Running the numbers: The cost of Office
If you want to buy Office 2013, the suggested retail prices for each PC are these: Home and Student, U.S. $140; Home and Business, $220; and Professional, $400.

Office 365 Home Premium (with the same apps as Office 2013 Professional) costs $100 per year for up to five computers (PC or Mac) in a household.

You’ll have to do the math on whether it’s better to buy or rent Office 2013. If you have a house full of PCs (well, up to five), you get a lot of value from Office 365. On the other hand, if you’re interested only in the basic Office apps on one or two systems (or you’re sending your kid off to college), purchasing Home and Student probably makes more sense.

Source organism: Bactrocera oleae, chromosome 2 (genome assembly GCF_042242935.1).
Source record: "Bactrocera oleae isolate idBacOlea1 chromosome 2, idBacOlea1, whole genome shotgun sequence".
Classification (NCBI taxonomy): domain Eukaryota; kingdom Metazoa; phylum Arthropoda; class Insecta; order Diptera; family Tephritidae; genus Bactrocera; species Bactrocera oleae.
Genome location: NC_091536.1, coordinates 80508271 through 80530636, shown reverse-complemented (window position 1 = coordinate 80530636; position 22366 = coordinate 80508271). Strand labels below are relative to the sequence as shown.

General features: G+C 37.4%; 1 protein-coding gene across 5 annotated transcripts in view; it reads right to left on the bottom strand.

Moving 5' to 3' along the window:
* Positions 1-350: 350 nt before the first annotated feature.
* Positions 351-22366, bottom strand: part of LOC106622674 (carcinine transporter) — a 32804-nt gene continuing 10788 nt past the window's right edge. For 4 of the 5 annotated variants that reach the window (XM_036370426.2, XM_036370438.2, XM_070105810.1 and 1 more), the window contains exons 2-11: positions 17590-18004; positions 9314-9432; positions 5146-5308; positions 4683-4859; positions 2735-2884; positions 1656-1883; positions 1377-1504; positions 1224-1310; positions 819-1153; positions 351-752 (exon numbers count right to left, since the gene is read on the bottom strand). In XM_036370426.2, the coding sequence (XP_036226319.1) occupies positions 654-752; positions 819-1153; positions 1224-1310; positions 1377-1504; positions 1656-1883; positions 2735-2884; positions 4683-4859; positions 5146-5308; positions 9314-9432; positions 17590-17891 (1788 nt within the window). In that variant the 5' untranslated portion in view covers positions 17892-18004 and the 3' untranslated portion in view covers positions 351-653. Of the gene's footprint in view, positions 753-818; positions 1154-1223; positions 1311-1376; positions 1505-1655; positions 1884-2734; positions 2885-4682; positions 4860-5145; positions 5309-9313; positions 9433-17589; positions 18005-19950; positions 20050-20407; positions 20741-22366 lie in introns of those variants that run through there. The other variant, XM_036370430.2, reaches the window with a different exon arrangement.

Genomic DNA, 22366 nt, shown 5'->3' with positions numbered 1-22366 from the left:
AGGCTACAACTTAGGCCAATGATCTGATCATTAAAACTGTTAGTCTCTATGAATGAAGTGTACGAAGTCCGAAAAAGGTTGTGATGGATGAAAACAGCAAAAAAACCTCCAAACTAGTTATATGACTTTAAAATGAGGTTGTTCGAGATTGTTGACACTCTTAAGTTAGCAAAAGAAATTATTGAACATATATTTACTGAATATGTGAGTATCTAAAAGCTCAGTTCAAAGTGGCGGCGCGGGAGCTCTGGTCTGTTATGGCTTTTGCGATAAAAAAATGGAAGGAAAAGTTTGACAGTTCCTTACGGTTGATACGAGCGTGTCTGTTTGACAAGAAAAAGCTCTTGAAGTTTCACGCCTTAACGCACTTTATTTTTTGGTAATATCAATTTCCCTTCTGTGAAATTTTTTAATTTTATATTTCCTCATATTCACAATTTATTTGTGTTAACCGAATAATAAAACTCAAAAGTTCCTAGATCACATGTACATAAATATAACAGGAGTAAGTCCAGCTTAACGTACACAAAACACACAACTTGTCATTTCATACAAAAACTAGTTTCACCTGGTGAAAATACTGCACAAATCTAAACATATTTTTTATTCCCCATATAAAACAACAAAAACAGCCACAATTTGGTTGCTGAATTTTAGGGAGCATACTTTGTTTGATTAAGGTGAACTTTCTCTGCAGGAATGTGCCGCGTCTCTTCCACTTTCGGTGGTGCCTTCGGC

Remember that small offices and home businesses may not legally use Office 365 Home Premium or Office Home and Student 2013. All things considered, you’re probably better off renting Office for business use.

In years gone by, Microsoft offered special Office upgrade pricing. If you owned a copy of Office X, you could upgrade to Office Y at a substantial discount. It doesn’t look like Microsoft’s going to make those kinds of offers in the future. The Softies want to shift over to SaaS — Software as a Service — where they get a steady, predictable income flow, year after year. Don’t be too surprised if the same concept migrates over to other Microsoft software you currently own.

Consider your need before buying — or renting